Thursday, August 26, 2010
NSC Minnesota Stars – Portland Timbers FC (21-08-2010)
Living in Indiana, I have few chances to see my Timbers play. In fact, one of the closest USSF Division-2 Pro League teams is NSM Minnesota Stars, which plays in Blaine, a suburb of Minneapolis. Rather than driving the 600 miles (960 km) direct, I took a detour through Grand Rapids, Michigan (to see the Danish metal band Volbeat rock The Intersection). After meeting my old Romanian friend R. in Minneapolis, where we had an excellent burger at Matt’s Bar, we drove to the National Sports Center (NSC).
We arrived almost an hour before kick-off and were impressed by the number of cars on the huge parking lot in front of the complex. We soon found out that the small groups of people tailgating were the only soccer fans; the rest were there for hockey and other sports on the self-proclaimed “world's largest amateur sports and meeting facility”. We walked to the ticket office and bought a (pathetic) ‘ticket’ for $13 plus tax (the first time I have to pay tax on a game ticket).
We entered the stadium and took a place in the shade, as it was a warm Saturday evening, though not very humid. At that moment only some 2-300 people were in the stadium, mostly families with young kids. I couldn’t hear the official number during the game, but I did understand that this was the highest attendance of the season (with only one more home game to go!). This is very disappointing for a Second Division team, as I doubt that there were more than 2.000 people in the stadium that evening. On the upside, the crowd was pretty multicultural.
Given the fact that Portland is 1.730 miles (2.785 km) away from Minneapolis, I wasn’t surprised to be the only Timbers fan in the stadium. However, I later found out that there were three more: one local, and two who had flown to Minnesota for the game. Respect! Allegedly, they were hiding among the Minnesota ‘ultras’.
The game started pretty poor: Minnesota pressured and Portland disappointed. Overall the passing was slow and bad. R. started to complain, feeling vindicated in his opinion that US soccer is not worth watching (even though we used to go regularly to Hungarian games, which were often not much better). Around the 20th minute Minnesota put a good pass in the box, but the direct shot was saved by the goalie.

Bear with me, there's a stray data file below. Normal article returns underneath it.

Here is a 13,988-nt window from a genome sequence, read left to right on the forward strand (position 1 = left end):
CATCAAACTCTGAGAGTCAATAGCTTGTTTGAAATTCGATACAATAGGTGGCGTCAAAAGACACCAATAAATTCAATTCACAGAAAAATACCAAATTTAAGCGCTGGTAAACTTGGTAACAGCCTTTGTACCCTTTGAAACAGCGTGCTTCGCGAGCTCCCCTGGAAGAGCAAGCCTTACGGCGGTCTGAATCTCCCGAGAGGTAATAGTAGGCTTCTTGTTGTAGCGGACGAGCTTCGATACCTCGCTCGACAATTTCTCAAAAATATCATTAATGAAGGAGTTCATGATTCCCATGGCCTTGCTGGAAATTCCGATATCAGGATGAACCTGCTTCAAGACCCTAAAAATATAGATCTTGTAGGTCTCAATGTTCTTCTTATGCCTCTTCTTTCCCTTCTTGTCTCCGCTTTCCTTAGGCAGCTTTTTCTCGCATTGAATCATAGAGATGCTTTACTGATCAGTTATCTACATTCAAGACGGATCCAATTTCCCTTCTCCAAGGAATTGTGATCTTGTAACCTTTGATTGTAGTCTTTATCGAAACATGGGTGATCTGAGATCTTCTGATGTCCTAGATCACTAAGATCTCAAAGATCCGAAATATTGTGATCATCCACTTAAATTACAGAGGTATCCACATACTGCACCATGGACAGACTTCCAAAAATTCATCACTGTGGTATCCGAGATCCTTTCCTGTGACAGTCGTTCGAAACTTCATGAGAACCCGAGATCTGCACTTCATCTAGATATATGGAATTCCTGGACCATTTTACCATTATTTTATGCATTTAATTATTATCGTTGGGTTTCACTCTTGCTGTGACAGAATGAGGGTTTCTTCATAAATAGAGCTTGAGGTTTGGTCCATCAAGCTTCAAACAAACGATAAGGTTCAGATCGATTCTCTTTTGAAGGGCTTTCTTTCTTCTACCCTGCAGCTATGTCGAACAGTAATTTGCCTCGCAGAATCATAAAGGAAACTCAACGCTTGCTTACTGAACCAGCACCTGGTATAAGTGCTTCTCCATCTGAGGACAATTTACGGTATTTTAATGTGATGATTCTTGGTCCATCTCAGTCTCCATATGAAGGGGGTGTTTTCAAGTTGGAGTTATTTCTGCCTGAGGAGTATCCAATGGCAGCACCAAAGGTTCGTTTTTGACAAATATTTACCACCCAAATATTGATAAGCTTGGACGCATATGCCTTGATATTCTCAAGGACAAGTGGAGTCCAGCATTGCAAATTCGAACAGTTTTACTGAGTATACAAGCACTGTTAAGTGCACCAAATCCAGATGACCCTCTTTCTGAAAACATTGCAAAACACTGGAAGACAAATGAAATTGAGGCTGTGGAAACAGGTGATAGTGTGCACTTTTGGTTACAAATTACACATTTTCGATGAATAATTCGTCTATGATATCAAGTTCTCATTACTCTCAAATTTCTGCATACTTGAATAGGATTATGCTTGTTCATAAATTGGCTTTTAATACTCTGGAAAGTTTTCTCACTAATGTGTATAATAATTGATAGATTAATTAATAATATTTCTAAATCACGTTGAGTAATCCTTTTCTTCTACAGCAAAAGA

It would take until the end of the first half for the Timbers to finally create some kind of chance. Around the 40th minute the Portland striker turns away from two defenders and shoots at the goalie. Two minutes later a Stars player runs at the goalie, pressured by two Timbers defenders, and shoots at the goalie. Half time score: 0-0.
The second half remains poor, but at least Suzuki entered the game for the Timbers. The old Japanese midfielder shows more class than all other players together, even if he also quickly disappears into mediocrity. There are two contested moments. In the 48th minute Suzuki is fouled from behind in the box, but gets no penalty. Two minutes later a Timbers defender stops the ball with his hand in the box, and again no penalty.
In the 67th minute the Timbers striker goes alone at the goal and absolutely clearly goes for the penalty. The goalie did lightly touch him, but the striker should have gone for the goal. Anyway, the Timbers did get a penalty and converted it: 0-1. Although this opened up the game a bit, the quality of play remained very low. The only notable chance led to two great saves by the Minnesota goalie.
Portland’s sneaky 0-1 win was not necessarily undeserved, but didn’t take away from a bad game. If the Timbers want to make any impact on the MLS next season, they need almost an entirely new team. Then again, at least soccer is well grounded in Portland. In Minnesota, the Stars seem destined for the same fate as the Minnesota Thunder, which folded last year.